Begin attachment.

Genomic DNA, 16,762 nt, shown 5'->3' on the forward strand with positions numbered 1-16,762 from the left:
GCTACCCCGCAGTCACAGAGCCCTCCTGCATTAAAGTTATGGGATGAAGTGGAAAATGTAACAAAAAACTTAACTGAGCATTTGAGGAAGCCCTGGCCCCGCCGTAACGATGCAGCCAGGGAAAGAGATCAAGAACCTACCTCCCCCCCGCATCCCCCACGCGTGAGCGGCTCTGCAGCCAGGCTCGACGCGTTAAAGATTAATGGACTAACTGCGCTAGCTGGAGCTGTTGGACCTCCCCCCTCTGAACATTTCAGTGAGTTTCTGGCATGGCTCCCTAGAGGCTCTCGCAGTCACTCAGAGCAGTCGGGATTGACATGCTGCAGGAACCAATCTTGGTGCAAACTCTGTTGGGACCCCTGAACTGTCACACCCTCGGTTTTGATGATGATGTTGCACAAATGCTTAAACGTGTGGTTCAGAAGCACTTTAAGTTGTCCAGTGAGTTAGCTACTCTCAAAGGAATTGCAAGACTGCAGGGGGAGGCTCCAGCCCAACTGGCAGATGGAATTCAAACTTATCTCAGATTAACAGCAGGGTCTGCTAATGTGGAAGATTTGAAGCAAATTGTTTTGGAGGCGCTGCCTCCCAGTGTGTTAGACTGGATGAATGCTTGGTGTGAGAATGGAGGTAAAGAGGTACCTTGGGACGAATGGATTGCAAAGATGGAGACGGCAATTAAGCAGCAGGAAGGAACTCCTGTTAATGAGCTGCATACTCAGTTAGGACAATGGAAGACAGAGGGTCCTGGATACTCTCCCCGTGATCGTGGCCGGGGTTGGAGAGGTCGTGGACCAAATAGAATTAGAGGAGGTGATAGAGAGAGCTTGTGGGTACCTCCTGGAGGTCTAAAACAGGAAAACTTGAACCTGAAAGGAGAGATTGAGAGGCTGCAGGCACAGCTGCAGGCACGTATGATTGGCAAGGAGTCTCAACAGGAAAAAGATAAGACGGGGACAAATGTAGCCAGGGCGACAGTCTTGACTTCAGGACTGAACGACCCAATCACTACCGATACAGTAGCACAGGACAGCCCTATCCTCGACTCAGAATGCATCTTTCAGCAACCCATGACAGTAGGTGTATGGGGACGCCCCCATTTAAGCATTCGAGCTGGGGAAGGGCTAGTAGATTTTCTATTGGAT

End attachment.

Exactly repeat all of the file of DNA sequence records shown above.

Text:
Genomic DNA, 16,762 nt, shown 5'->3' on the forward strand with positions numbered 1-16,762 from the left:
GCTACCCCGCAGTCACAGAGCCCTCCTGCATTAAAGTTATGGGATGAAGTGGAAAATGTAACAAAAAACTTAACTGAGCATTTGAGGAAGCCCTGGCCCCGCCGTAACGATGCAGCCAGGGAAAGAGATCAAGAACCTACCTCCCCCCCGCATCCCCCACGCGTGAGCGGCTCTGCAGCCAGGCTCGACGCGTTAAAGATTAATGGACTAACTGCGCTAGCTGGAGCTGTTGGACCTCCCCCCTCTGAACATTTCAGTGAGTTTCTGGCATGGCTCCCTAGAGGCTCTCGCAGTCACTCAGAGCAGTCGGGATTGACATGCTGCAGGAACCAATCTTGGTGCAAACTCTGTTGGGACCCCTGAACTGTCACACCCTCGGTTTTGATGATGATGTTGCACAAATGCTTAAACGTGTGGTTCAGAAGCACTTTAAGTTGTCCAGTGAGTTAGCTACTCTCAAAGGAATTGCAAGACTGCAGGGGGAGGCTCCAGCCCAACTGGCAGATGGAATTCAAACTTATCTCAGATTAACAGCAGGGTCTGCTAATGTGGAAGATTTGAAGCAAATTGTTTTGGAGGCGCTGCCTCCCAGTGTGTTAGACTGGATGAATGCTTGGTGTGAGAATGGAGGTAAAGAGGTACCTTGGGACGAATGGATTGCAAAGATGGAGACGGCAATTAAGCAGCAGGAAGGAACTCCTGTTAATGAGCTGCATACTCAGTTAGGACAATGGAAGACAGAGGGTCCTGGATACTCTCCCCGTGATCGTGGCCGGGGTTGGAGAGGTCGTGGACCAAATAGAATTAGAGGAGGTGATAGAGAGAGCTTGTGGGTACCTCCTGGAGGTCTAAAACAGGAAAACTTGAACCTGAAAGGAGAGATTGAGAGGCTGCAGGCACAGCTGCAGGCACGTATGATTGGCAAGGAGTCTCAACAGGAAAAAGATAAGACGGGGACAAATGTAGCCAGGGCGACAGTCTTGACTTCAGGACTGAACGACCCAATCACTACCGATACAGTAGCACAGGACAGCCCTATCCTCGACTCAGAATGCATCTTTCAGCAACCCATGACAGTAGGTGTATGGGGACGCCCCCATTTAAGCATTCGAGCTGGGGAAGGGCTAGTAGATTTTCTATTGGAT